• Fabric, wallpaper scraps, old posters, blueprints, and maps also make great giftwrap.
  • Wrap or decorate a box and lid separately so they can be reused.
  • Have kids make their own wrapping paper with butcher-block paper, stamps, paints, or whatever art form they like best.
  • Use comics or newspaper for giftwrap.
  • Use reusable gift bags and boxes.
  • Reuse ribbons.
  • Use recycled wrapping paper.

As you prepare to mail holiday gifts, keep in mind that packaging waste is the single largest component of Oregon's, and the nation's solid waste stream.  Try to reuse things, such as large mailing envelopes, corrugated cardboard boxes, newspaper, shredded paper, and  "peanuts.”  If you don’t have any that you’ve stocked up, check for packing materials offered by local businesses, such as shredded paper, bubble wrap, or packing peanuts, you may even get them for free.  If you have too much packing material, you may want to donate your peanuts so others can reuse them.  Reusing materials not only conserves valuable natural resources, but also saves some money.

Trees, Parties, Cards, and Decorations

  • Buy a live tree and plant it outside afterwards.
  • Decorate with fresh pine, holly, and mistletoe trimmings.  These can be composted in the local yard waste collection bins. 
  • Consider buying a potted Norfolk Pine, fig tree, houseplant, or artificial tree that can be used every holiday season.
  • For holiday parties, try to avoid disposable dinnerware. For large parties encourage guests to bring their own dinnerware, or consider renting some.
  • Purchase party beverages in containers that can be recycled, such as aluminum cans or glass bottles. Provide clearly marked recycling containers to collect the recyclables.
  • Avoid disposable cups.  They are not recyclable. 
  • Cut up holiday cards from last year for gift tags, dinner place cards, or name tags.
  • Make your own Christmas cards from old Christmas cards, magazine pictures, and excess cardstock (ask your local printer) or buy cards made from recycled paper.
  • Use reusable glass icicles and garlands instead of disposable tinsel, particularly on cut trees.  This leaves the trees clean when recycled for mulch or compost; call your garbage hauler for recycling information.
  • Avoid single use decorations such as window stickers and spray snow.

Food and Food Waste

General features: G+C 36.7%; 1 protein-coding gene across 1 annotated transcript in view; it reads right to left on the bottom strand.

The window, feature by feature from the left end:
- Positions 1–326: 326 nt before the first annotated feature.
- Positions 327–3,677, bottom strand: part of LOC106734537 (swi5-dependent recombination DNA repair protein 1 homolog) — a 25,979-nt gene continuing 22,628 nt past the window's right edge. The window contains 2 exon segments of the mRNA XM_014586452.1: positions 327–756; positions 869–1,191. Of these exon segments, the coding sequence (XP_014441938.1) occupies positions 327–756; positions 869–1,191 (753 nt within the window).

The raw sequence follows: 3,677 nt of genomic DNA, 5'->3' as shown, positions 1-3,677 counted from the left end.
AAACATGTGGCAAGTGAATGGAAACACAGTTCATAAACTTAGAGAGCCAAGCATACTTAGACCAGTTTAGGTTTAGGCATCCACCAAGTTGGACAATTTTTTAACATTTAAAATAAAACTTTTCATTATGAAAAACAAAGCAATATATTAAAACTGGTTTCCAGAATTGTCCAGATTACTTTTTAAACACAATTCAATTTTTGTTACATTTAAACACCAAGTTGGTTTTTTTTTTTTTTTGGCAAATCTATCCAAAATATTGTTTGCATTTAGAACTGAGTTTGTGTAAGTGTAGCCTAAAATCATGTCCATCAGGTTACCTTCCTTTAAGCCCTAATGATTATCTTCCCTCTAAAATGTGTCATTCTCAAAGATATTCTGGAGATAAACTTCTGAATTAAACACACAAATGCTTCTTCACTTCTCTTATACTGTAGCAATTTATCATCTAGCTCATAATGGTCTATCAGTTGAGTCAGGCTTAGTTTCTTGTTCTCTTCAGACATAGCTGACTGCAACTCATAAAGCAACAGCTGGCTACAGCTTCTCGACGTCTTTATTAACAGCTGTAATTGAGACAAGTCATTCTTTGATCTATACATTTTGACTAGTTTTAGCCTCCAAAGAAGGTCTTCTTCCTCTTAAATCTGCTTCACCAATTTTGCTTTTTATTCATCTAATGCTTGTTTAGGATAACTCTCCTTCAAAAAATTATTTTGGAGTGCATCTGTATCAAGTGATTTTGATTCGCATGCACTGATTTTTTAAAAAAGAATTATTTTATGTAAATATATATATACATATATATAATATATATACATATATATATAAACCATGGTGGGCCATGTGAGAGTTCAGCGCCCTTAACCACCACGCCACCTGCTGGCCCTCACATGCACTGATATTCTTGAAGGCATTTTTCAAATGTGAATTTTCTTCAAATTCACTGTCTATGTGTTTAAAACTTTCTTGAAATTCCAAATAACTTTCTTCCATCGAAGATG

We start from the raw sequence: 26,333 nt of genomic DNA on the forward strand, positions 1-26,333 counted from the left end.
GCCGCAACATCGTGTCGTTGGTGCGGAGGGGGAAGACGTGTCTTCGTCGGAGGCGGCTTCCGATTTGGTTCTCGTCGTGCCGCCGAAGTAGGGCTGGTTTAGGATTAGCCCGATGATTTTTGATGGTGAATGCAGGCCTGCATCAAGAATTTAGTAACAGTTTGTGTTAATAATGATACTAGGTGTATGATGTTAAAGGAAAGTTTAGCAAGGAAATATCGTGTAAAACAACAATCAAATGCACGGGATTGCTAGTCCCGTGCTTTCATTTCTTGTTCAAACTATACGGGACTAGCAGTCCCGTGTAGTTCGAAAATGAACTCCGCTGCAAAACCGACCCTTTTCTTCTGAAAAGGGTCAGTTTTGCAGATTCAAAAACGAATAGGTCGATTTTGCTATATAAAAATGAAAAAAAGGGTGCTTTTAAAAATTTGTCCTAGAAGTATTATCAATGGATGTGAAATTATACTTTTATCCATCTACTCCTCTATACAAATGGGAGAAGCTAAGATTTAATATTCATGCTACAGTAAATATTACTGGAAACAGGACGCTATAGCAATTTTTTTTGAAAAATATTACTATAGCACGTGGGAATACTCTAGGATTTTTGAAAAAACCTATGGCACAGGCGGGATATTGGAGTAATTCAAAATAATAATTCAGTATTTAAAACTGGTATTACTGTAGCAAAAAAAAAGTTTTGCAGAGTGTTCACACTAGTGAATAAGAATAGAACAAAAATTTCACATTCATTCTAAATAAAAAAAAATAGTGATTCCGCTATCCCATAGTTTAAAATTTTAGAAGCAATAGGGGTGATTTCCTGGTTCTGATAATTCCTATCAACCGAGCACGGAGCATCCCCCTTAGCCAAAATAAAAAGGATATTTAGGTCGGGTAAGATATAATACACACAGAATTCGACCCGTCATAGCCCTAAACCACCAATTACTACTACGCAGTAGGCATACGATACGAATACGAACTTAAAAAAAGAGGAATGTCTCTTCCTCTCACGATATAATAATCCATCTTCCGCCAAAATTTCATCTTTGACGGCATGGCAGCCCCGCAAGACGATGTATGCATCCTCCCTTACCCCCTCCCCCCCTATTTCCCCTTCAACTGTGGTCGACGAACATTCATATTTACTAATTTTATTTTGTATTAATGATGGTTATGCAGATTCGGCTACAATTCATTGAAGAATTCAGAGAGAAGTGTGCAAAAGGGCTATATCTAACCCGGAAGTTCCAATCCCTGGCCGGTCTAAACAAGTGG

Producing, shipping and throwing away food has a huge environmental footprint.  Here are some ways to make food nourishing to you and the planet at the same time.

  • Buy and Eat Locally Grown Food

Buying only locally grown food is one good way to have a greener Thanksgiving. Locally grown tastes better than food that has to be grown and packaged for maximum shelf life, and it requires less fuel to reach store shelves. Locally grown food also contributes more to your local economy, supporting local farmers as well as local merchants.  Check out the Allen Street Neighborhood Center for subscriptions to locally grown produce.

  • Go Organic

Organic fruits, vegetables and grains are grown without chemical pesticides and fertilizers; organic meat is produced without antibiotics and artificial hormones. The result is food that is better for your health and good for the environment. Organic farming also produces higher yields, increases soil fertility, prevents erosion, and is more cost-effective for farmers.

  • Cut waste and compost

Organic waste (mostly food and yard waste) make up almost HALF of the waste that goes into our landfill.  If you don’t already have a compost bin, use your holiday fruit and vegetable trimmings to start one. The compost will enrich the soil in your garden next spring.  OR, sign up for the new food waste collection service now available through Bend garbage and recycling companies. 

Doing your part to make the holiday season not only one of giving and receiving, but also respect for the Earth just adds to filling your heart and home with peace, joy and Christ consciousness.